Idealism and Relativism in Ethics: The Results of Empirical Research in Seven CEE Countries & One North European Country *

By Poór, József; Alas, Ruth et al. | Journal of East European Management Studies, October 1, 2015 | Go to article overview

Idealism and Relativism in Ethics: The Results of Empirical Research in Seven CEE Countries & One North European Country *


Poór, József, Alas, Ruth, Vanhala, Sinikka, Kollár, Péter, Slavic, Agnes, Berber, Nemanja, Slocinska, Anna, Kerekes, Kinga, Zaharie, Monica, Ferencikova, Sonja, Barasic, Anton, Journal of East European Management Studies


1. Introduction

Ethics is the study of morals, of systems of morality and principles of conduct. The study of ethics is concerned with the 'rights' and 'wrongs', the 'shoulds' and 'should-nots' of human decisions and actions (Lane et al. 1997). Pojman (2002) concludes that ethics is necessary for: (1) keeping society from falling apart, (2) ameliorating human suffering, (3) promoting human flourishing, (4) resolving conflicts of interest in just and orderly ways and (5) assigning praise and blame, reward and punishment and guilt.

Business ethics is a form of applied ethics which examines ethical principles and moral or ethical problems arising in a business environment. It applies to all aspects of business conduct and is relevant to the conduct of individuals and of entire organisations. (Show 2005)

Belak/Rozman (2012) cite Morris et al. (2002) who developed a framework of ethical structures deriving from core values. Informal ethical structures are crucial for the emergence and actualisation of formal ethical structures. Typical forms of informal ethical structures are found in a variety of stories, legends and myths about the ethical behaviour of individuals, communicated within a business. Formal ethical structures which lay down the norms of ethical behaviour include a company's mission statement, a code of conduct, policy manuals on ethical issues, anonymous hotlines, ethical standards, managers responsible for ethical issues, training programmes on ethics and sanctions in the case of transgression.

According to Ferrell/Fraedrich's (1997), ethical issues are problems, situations or opportunities which require a person or organisation to choose among several actions which must be evaluated as being either right or wrong. An ethical perspective requires one to extend consideration beyond one's own self-interest to consider the interest of a wider community of people, including employees, customers, suppliers and the general public - or even foreign governments (Lane et al. 1997). This ethical view is required even more in international management processes. Jackson (2011) cites Hofstede (1980) who warned against the unquestioning transfer of management knowledge from Western culture to other cul- tures. Crane and Metten (2010: 24) believe that business ethics is an "American invention" and "became visible in Europe from the beginning of the 1980s".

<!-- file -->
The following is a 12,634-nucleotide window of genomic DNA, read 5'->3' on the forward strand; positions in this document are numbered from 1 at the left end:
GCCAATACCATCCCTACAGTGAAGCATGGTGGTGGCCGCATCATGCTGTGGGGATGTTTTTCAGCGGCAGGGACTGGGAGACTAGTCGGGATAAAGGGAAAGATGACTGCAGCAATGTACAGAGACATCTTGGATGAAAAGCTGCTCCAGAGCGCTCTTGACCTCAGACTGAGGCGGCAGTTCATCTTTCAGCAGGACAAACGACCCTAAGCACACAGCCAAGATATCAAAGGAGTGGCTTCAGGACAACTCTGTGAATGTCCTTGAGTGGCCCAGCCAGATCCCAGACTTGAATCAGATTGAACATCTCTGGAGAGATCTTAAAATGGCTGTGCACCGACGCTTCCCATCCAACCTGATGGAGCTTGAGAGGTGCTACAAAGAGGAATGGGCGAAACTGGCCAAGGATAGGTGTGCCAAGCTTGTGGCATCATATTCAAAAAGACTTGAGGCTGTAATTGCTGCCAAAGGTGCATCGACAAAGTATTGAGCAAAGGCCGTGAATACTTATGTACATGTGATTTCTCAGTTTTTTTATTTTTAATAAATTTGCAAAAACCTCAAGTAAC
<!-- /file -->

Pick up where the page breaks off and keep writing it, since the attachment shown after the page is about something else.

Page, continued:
Gini (2004) considers that ethics is about the assessment and evaluation of values, since all of life is value-laden. Personal moral philosophies are based on the traditional ethical theories of deontology, teleology and ethical scepticism. In this context, moral philosophies can be defined in terms of whether individuals approve of high or low idealism and relativism.

"Idealism focuses on the specific needs of individuals, as idealists believe that the inherent goodness or badness of an action must allow one to determine its ethical course. Relativism concentrates on the consequences of the deeds of individuals since relativists judge an act as right only if it produces a greater balance of positive results for all people than do other available alternatives" (Rawwas et al. 2013: 527). These two ethical ideologies have been analyzed many times throughout history in relation to consumer ethics (Culiberg/Bajde 2013; Wächter et al. 2012), to organisational practices and behaviour (Forsyth/ O'Boyle 2011; Hastings/Finegan 2011; Rawwas et al. 2013), to cultural differences (Forsyth/O'Boyle/McDaniel 2008; Lane et al. 2009), to generation Y's work-place implication (VanMeteret al. 2013), to decision-making and managers' behaviour (Vitell/Patwardhan 2008; Ramasamy/Yeung 2012) and to journalistic ethics (Plaisance et al. 2012), etc.

Idealism and relativism, as ethical ideologies, were found as more or less significant predictors of peoples' behaviour. This is particularly important since the purpose of this current exploratory study was to determine the ethical position of interviewees in Hungary, Slovakia, Romania, Serbia, Poland, Estonia, Finland and Croatia, and to explore the relationship between these positions and certain demographic variables (gender, years of work experience, nationality and citizenship). …

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